Ireland, by Frank Delaney, published in 2005. A 576-page novel about Ireland, oral traditions, family, and the texture of history. It doesn’t sound like my kind of thing, really, but it turned out to be incredible. Here’s the description:
One wintry evening in 1951, an itinerant storyteller — a Seanchai, the very last practitioner of a fabled tradition extending back hundreds of years — arrives unannounced at a house in the Irish countryside. In exchange for a bed and a warm meal, he invites his hosts and some of their neighbors to join him by the fireside, and begins to tell formative stories of Ireland’s history. One of his listeners, a nine-year-old boy, grows so entranced by the story-telling that, when the old man leaves abruptly under mysterious circumstances, the boy devotes himself to finding him again.
Ronan’s search for the Storyteller becomes both a journey of self-discovery and an immersion into the sometimes-conflicting histories of his native land. As the long-unspoken secrets of his own family begin to reveal themselves, he becomes increasingly single-minded in pursuit of the old man, who he fears may already be dead. But Ronan’s personal path also leads him deeper and deeper into the history and mythology of Ireland itself, in all its drama, intrigue, and heroism. Ireland travels through the centuries, interweaving Ronan’s quest for the Storyteller with a richly evocative unfolding of the great moments in Irish history, ranging from the savage grip of the Ice Age to the green and troubled land of tourist brochures and political unrest.
I listened to the audiobook. It’s long, 19.5 hours, and it took me about four months to listen to the whole thing, but it needs to be long. It’s read by the author, and since it’s a book about oral storytelling, that’s really the medium in which to encounter it. If it was shorter, or if the pace was any faster, it wouldn’t be as effective. Don’t think it’s too slow or cozy, though! Just when you think you’re getting settled, there’ll be a quick turn in the narrative where everything shifts and you have to reconsider all that came before. And that’s just the frame story, the stories included within that frame are excellent too. Some are openly myths, like Brendan the Navigator, or stories that can’t possibly be known, like the origin of Newgrange. Others are about the IRA or other recent events. They roughly follow the story of Ireland from its pre-history to the modern day, but each one is different in content and style, and I think that’s why I never got bored.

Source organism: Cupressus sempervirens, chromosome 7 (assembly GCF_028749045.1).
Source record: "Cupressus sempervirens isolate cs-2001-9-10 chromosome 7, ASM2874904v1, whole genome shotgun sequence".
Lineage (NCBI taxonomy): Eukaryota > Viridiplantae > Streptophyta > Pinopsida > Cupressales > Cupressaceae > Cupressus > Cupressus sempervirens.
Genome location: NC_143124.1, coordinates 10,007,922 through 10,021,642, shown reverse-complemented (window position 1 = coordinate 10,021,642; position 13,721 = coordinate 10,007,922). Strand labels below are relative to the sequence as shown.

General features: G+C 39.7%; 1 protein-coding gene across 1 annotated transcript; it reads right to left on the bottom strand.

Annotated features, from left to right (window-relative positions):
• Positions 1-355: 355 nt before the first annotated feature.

Taken all together, the novel is a layered examination of the relationship between history and myth, and how they can be the same thing. It’s the kind of history that settles deep into a place’s bones and stays there, the kind you trip over when you walk outside, and the kind that has nothing whatever to do with historians. People create meaning and community for themselves by sharing these myth/histories with others, developing a sense of region and nationality and family.
Several of the stories within the frame story are history lectures Ronan hears at school, and he even becomes a history teacher, yet historians as such are presented as people who don’t entirely get it. Maybe it makes me a traitor, but I kind of love the fact that historians are outside this history. They put themselves outside, after all. Facts are important, of course they are, but we should care a lot more than we do about the history that actually matters to people. I am never the one who wants to hear a personal story, but we still have to realize that history happened because of humans, and to humans, and it meant something to them. If it doesn’t still mean something to them, then there’s no point at all. Historians seem to feel like if they don’t strip the emotion out of it they won’t be taken seriously, or that if they appeal to the public they’re “dumbing down” history, but that ignores how engaged and invested people already are in history they feel to be their own.
All these themes interest me as a historian, but I am also a lover of stories in their own right, and this is a great novel. Realism isn’t even my preference, but these characters are like family to me now, with all their dysfunction. Be prepared to feel rage and sadness and loneliness and love and shock at the subtly horrible things some people are willing to do for no good reason at all. Most importantly, think of it as going to hear a storyteller spin yarns about Ireland. That’s what you’ll be getting, and it’s delightful.